Encore Michigan

‘On The Market’ is Grief with “Friends” at The Williamston

Review October 06, 2023 David Kiley

WILLIAMSTON, MI–There is no time limit on grief. Ask someone who has lost a true love, and they will tell you that it’s not over til it’s over.

This is the underlying idea in Jason Odell Williams’ On The Market, now presented at The Williamston Theatre through October 22.

Charlotte (Dani Cochrane) is a middle-aged widow, working in a Long Island Real Estate office with Diane (Yolanda David) and Frank (Patrick Loos). Charlotte’s husband has been gone for two-and-a-half years, and she is stuck between wanting to move on and not wanting to seem or feel disloyal to the husband she loved.

And that is pretty much it. Unfortunately. Rather than assembling much of a real story arc, Williams sets up a “situation play.” He invokes the series Friends as a cultural touchpoint in the 90-minute play, making reference to Ross and Rachel. It’s apt, because the play has a sit-com quality, almost as if Charlotte is Rachel twenty years after the series ended and Ross has died.

Ms. Cochrane deftly handles the material, with her familiar and excellent comedic timing in fine balance with the sincere and earnest journey of grief she is navigating. Mr. Loos is always a pleasure to watch on stage for his craft of bringing humanity, as well as comedy, to his roles. Here, he has multiple hats to wear, from workmate Frank to a manic online date, an Australian narcissist offering sex to Charlotte, and a prospective home buyer.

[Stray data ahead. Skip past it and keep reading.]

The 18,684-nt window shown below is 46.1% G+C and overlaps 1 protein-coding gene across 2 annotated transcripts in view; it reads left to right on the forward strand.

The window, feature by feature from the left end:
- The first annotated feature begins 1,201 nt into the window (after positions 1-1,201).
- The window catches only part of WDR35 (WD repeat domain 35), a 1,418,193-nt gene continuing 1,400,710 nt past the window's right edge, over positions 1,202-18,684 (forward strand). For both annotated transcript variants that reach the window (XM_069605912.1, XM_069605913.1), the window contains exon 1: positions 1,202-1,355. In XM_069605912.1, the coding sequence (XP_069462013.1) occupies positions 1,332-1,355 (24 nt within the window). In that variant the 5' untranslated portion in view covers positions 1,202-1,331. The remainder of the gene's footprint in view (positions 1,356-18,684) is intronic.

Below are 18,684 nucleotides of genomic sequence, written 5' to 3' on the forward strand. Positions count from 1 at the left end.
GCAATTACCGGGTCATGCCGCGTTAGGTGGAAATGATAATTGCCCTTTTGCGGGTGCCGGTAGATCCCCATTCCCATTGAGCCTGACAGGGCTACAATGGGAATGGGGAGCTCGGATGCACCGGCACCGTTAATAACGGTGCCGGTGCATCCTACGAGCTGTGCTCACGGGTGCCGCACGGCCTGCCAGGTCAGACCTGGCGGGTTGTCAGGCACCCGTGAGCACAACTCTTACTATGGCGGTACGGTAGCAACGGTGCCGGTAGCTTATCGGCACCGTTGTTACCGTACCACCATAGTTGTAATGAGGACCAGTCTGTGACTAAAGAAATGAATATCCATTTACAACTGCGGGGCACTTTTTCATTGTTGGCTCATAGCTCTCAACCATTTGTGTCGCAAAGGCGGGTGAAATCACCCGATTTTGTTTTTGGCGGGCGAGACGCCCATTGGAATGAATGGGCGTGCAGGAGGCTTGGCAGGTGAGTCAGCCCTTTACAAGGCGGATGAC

Yolanda Davis  is very solid as Diane and other ensemble parts, often playing off of Mr. Loos. Her brassy Long Island real estate agent is authentically played. Brian Sage also plays multiple roles, including dead husband James, an online date, delivery guy and others. Mr. Sage does very well switching gears and guises.

The set, by Kirk A Domer, is a flexible space dominated by a map on the backdrop of the set that extends to the floor of the performance space firmly locating the action and story in Long Island with well-known (to New Yorkers) places like Dix Hills,  Ronkonkoma, Brentwood, etc., all called out.  Mr. Williams writes from New York City, so he knows that Long Island is an odd place where scandals, weird behavior and stories hit the news almost every week. None of the Long Island weirdness, though, is on display save a reference to a mailman who dumped his mail and packages in a warehouse rather than delivering them (a Seinfeldian plot check.).

Eric Van Tassell is lighting designer; Karen Kangas-Preston is costume designer; Brian Cole on sound; Michelle Raymond is props designer and set dresser.

Grief is no joke, but to make it work on stage without sending patrons to the door before the play is over the characters need natural feeling humor and “On The Market” does that. But the story is paper thin, and feels more like a Friends special, perhaps one produced by The Hallmark Channel, rather than exploring the theme with meaningful effort. Mr. Williams gives his central character, Charlotte, the same name as his real-life wife, and the unseen daughter the name of his real life daughter, Imogen. Perhaps there is something autobiographical in the story? If so, all the more reason there should be more meat on this bone.

Williams uses a gimmick that get tired before he has used it for the last time—juxtaposing Charlotte’s real-estate persona describing properties she is trying to move with descriptions of herself as a woman trying to sell herself on a dating app.

Tony Caselli directs On The Market, and it is as solidly put together as any he has handled before. It’s just that for the most part, the story limps through some overly sentimental and shallow “plot” turns. Perhaps if the story were set in a coffeeshop instead of a real estate office, it would go down better? Paging Joey, Chandler, Monica and Phoebe! You are wanted at Central Perk.